Clearly, the job of the next president is to rebuild the American dream and to restore American leadership in the world.

Clinton has now supported his thesis with two simple reasons that he will further support in the rest of his speech, rebuild the American dream, restore American leadership in the world. This is not just good speech-givin’, everybody. This is good speech WRITING. This is such a solid speech because it is built on a solid expository model. The rest of the speech, all of it pretty much calls back to these two simple pillars he’s started with, which lends his speech a clarity that most speakers are not able to achieve. It is mind-blowing.

Notice later in the speech how he will call back to these pillars:

The choice is clear. The Republicans in a few days will nominate a good man who has served our country heroically and who suffered terribly in a Vietnamese prison camp. He loves his country every bit as much as we do. As a senator, he has shown his independence of right-wing orthodoxy on some very important issues.

But on the two great questions of this election—how to rebuild the American dream and how to restore America’s leadership in the world—he still embraces the extreme philosophy that has defined his party for more than 25 years.

Say what you want about Bill Clinton. Call him a triangulator, a DLC Democrat, spray on him for the Telecommunications Act or for the DOMA. But Bill still knows what time it is and worked it into a speech at the Democratic National Convention.

Barack Obama should carry a transcript of this speech in his vest pocket, and that copy should have highlights and notes in the margins. He should make his campaign staff watch it once a week through Nov. 4. This speech should be a guiding manifesto of the Obama campaign. It was a brilliant speech and should provide many effective messages to propel our man to the White House.

We Have A Nominee!

I was walking off the subway to my garage and managed to tune in The Rachel Maddow Show just in time to hear live sound of the roll call. I was so utterly pleased to have gotten to witness it live in some capacity. I have to cop to some lump-throatedness.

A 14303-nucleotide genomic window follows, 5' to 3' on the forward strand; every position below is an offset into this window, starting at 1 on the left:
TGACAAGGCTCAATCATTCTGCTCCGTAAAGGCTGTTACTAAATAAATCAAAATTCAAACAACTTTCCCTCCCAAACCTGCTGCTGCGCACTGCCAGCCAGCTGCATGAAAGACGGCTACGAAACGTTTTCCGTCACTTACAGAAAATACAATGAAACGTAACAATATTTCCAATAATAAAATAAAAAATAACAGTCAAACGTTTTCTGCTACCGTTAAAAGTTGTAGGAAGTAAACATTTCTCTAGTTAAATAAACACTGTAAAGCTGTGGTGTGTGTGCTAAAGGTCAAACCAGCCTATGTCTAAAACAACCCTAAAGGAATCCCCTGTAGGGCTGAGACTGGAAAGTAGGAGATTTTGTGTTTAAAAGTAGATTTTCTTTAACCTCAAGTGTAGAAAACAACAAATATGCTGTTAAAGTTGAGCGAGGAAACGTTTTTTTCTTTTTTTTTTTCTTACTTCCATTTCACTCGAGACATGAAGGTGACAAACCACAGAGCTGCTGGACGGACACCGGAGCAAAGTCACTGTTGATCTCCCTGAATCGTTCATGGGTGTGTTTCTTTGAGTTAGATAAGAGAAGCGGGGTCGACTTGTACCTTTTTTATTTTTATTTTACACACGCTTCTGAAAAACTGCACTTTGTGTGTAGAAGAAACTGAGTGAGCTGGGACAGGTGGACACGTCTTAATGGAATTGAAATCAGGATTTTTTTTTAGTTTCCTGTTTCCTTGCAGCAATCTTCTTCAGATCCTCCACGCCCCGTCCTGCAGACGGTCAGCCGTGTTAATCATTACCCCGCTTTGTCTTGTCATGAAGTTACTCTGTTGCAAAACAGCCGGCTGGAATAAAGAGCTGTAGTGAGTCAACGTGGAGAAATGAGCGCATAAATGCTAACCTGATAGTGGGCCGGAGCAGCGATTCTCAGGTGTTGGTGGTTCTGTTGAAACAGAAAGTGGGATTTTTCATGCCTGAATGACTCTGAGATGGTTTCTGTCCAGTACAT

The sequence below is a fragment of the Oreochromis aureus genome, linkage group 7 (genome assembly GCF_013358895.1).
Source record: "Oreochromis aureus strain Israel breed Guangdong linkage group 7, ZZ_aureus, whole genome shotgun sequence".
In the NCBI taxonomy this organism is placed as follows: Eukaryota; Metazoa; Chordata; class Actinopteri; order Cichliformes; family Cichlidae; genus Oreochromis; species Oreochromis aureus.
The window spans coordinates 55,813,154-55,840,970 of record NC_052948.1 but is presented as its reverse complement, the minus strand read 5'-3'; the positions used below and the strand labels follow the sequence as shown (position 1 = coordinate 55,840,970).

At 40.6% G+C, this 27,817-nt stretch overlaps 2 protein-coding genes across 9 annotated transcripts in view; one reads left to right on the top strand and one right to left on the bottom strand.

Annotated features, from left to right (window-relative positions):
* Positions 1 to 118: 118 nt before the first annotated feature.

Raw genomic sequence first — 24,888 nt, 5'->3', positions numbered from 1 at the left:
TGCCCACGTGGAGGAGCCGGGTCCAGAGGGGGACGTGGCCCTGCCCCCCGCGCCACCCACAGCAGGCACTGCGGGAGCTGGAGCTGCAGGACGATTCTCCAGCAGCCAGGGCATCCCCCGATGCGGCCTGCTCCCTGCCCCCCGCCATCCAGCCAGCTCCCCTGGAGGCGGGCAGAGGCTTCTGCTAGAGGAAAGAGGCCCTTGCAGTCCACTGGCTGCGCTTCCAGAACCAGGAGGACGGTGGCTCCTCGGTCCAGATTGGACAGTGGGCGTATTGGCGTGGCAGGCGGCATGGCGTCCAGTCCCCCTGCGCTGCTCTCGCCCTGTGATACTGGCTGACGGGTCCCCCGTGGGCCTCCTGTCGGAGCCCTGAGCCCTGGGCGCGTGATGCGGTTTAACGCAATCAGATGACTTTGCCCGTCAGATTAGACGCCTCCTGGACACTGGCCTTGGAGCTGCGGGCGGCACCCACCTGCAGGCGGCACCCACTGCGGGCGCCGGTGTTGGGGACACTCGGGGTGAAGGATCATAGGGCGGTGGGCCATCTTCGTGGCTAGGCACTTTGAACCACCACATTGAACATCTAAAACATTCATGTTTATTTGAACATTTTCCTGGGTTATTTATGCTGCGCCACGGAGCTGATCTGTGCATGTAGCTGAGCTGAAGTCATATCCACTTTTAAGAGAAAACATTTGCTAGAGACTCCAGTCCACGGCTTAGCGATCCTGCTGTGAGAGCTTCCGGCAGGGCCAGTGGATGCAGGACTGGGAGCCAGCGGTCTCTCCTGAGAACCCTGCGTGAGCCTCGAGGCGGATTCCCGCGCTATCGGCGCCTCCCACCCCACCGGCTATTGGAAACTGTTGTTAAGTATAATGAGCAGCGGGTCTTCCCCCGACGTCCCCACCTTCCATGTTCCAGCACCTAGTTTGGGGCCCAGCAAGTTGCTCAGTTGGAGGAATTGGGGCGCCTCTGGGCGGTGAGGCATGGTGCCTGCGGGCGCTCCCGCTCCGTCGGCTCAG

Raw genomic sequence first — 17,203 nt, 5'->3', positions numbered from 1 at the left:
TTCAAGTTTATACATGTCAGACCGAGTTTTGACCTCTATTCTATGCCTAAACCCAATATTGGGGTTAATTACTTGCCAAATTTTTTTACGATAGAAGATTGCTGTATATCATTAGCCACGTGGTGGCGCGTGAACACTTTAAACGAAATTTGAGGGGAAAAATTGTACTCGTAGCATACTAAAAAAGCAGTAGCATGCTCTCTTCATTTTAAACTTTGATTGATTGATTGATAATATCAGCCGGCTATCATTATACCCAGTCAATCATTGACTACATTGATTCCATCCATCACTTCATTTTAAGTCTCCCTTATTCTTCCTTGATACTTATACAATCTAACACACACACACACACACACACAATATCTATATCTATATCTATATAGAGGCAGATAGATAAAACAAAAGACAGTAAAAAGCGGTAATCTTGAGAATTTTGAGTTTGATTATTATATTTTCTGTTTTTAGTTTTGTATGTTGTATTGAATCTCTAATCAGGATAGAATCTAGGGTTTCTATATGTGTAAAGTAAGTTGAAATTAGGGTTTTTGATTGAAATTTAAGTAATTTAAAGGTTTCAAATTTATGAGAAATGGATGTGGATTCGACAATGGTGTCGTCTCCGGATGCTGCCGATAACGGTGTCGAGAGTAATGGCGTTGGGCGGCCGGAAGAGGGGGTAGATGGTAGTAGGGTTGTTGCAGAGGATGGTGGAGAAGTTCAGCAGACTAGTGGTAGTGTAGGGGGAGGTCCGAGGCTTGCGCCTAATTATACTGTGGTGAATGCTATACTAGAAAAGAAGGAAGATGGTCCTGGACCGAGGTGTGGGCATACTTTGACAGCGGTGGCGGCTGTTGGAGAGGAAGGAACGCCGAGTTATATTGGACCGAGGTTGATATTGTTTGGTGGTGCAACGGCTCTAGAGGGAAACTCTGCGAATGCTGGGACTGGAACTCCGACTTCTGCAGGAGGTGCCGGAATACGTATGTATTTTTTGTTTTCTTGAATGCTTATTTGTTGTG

My housemate is an African-American guy, and he’s all about Obama. He says “it’s a long time comin’,” and I agree, though maybe perhaps possibly not for the same reason.

I just happen to think it’s about time we elect a smart guy to be the President. Wouldn’t that be wonderful?

Now. I’m not usually a Melissa Etheridge fan, but she is givin’ me some chills here. And. Speaking of chills. I have to give Hillary Clinton her props. She did it. She did it. Now let’s see if Mr. Clinton still has the mojo.

If he does, I may even take back the “poop-washed the legacy” comment.

By the way. If you’re not watching on C-SPAN, and if you’re not reading WTF Is It Now?? then you are not getting the full convention and election coverage.


Hillary Clinton is not my favorite Democratic candidate. In fact, I recently wrote in a somewhat shrill e-mail to Father of KIAV that, if she wins the nomination, I might have to consider what to do with my vote.

Of course, that is bullshit. I will not pledge to do so, but I will most likely support the nominee whoever she is. And I’ll probably even be glad to do it for the mere reason that putting the Clintons back in the White House is likely to sound The Brown Note for many “conservatives.” But I will still wish she hadn’t voted wrong in 2002.

One thing to consider between Clinton and Obama is skill sets. And, after last evening’s “debate,” I have to say, I think Clinton holds perhaps the more useful skill set. Obama destroys behind a podium. But Clinton decimates on the debate stage. There is no question, she absolutely womped Obama and Edwards last night. See her turn a basic “job interview” question about weaknesses and strenghts into an unfavorable comparison of Obama and the current president. See her offer to cosponsor legislation with Obama to stop the current president from negotiating our way into a hundred more years of occupying Iraq. She was good. And it occurs to me that, during the primary, debates are where these things can be won or lost.

My basic position is that our slate of candidates has been so awesome that whoever gets the nomination will be an excellent warrior for the general. Last night’s debate made me think better of Hillary Clinton.